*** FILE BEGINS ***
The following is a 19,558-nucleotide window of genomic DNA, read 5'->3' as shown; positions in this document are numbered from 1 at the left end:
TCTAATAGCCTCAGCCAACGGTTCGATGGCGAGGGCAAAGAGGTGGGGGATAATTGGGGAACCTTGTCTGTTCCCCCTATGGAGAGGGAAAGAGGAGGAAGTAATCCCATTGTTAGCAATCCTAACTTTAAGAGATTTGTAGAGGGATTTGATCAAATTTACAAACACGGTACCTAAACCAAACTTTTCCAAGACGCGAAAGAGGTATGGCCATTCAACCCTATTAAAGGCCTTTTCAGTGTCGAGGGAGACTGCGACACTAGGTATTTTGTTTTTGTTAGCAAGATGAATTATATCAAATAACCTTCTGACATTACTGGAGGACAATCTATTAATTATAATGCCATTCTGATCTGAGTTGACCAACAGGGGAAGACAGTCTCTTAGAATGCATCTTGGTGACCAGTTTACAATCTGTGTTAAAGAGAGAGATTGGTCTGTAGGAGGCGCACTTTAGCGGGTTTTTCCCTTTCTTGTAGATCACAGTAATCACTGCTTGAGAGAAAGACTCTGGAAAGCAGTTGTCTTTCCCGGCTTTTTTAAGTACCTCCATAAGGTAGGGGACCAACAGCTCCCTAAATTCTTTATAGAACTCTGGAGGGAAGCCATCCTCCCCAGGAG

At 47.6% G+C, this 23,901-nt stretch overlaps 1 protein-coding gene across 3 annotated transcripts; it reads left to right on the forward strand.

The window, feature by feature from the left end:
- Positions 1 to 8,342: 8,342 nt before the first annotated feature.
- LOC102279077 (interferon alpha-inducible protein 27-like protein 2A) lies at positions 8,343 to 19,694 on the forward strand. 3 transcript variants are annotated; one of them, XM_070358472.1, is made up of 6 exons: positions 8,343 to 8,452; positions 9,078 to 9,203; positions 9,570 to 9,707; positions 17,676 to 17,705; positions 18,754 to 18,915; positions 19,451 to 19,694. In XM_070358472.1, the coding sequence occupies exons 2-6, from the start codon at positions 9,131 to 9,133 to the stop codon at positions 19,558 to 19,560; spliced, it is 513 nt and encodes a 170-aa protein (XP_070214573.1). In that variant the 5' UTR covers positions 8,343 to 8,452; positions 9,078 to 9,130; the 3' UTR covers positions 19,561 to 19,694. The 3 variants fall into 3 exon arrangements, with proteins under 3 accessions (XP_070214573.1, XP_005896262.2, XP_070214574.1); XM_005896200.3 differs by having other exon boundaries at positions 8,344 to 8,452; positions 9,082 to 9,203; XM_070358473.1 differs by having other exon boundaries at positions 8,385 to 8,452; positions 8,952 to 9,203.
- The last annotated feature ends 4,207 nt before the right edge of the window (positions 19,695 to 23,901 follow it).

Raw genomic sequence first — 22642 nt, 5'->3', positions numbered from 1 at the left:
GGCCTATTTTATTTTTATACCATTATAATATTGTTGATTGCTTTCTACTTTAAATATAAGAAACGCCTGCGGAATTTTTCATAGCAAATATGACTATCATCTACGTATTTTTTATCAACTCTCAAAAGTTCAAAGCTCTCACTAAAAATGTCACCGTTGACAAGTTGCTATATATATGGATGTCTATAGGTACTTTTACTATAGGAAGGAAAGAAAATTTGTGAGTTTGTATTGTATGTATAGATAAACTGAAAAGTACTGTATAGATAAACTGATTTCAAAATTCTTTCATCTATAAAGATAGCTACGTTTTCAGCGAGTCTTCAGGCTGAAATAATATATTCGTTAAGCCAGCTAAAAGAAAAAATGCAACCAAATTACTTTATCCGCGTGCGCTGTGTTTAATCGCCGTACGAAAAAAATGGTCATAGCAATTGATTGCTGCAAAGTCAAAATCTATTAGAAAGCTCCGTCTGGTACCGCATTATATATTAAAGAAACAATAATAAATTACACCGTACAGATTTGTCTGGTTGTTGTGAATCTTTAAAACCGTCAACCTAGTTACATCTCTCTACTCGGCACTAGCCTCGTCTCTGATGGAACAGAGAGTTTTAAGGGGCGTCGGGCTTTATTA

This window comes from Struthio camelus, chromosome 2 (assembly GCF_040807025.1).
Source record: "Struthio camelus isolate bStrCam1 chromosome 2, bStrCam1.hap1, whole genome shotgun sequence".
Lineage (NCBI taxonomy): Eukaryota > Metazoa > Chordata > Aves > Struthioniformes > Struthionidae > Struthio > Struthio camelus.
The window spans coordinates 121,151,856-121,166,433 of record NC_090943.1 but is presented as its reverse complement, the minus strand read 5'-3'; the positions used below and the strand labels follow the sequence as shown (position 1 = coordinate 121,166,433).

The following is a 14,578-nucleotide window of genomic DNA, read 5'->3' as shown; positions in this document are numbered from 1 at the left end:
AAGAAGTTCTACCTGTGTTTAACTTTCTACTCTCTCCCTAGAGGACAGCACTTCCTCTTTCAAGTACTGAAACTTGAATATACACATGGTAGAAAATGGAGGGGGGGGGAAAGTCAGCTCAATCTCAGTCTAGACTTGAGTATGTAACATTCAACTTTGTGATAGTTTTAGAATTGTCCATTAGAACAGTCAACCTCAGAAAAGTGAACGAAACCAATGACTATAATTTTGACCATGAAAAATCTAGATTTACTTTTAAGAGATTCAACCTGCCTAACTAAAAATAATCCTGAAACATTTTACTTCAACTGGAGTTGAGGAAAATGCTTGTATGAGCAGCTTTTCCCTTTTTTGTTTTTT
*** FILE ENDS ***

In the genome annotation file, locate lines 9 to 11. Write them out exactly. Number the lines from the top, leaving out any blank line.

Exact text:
GGCCTATTTTATTTTTATACCATTATAATATTGTTGATTGCTTTCTACTTTAAATATAAGAAACGCCTGCGGAATTTTTCATAGCAAATATGACTATCATCTACGTATTTTTTATCAACTCTCAAAAGTTCAAAGCTCTCACTAAAAATGTCACCGTTGACAAGTTGCTATATATATGGATGTCTATAGGTACTTTTACTATAGGAAGGAAAGAAAATTTGTGAGTTTGTATTGTATGTATAGATAAACTGAAAAGTACTGTATAGATAAACTGATTTCAAAATTCTTTCATCTATAAAGATAGCTACGTTTTCAGCGAGTCTTCAGGCTGAAATAATATATTCGTTAAGCCAGCTAAAAGAAAAAATGCAACCAAATTACTTTATCCGCGTGCGCTGTGTTTAATCGCCGTACGAAAAAAATGGTCATAGCAATTGATTGCTGCAAAGTCAAAATCTATTAGAAAGCTCCGTCTGGTACCGCATTATATATTAAAGAAACAATAATAAATTACACCGTACAGATTTGTCTGGTTGTTGTGAATCTTTAAAACCGTCAACCTAGTTACATCTCTCTACTCGGCACTAGCCTCGTCTCTGATGGAACAGAGAGTTTTAAGGGGCGTCGGGCTTTATTA

This window comes from Struthio camelus, chromosome 2 (assembly GCF_040807025.1).
Source record: "Struthio camelus isolate bStrCam1 chromosome 2, bStrCam1.hap1, whole genome shotgun sequence".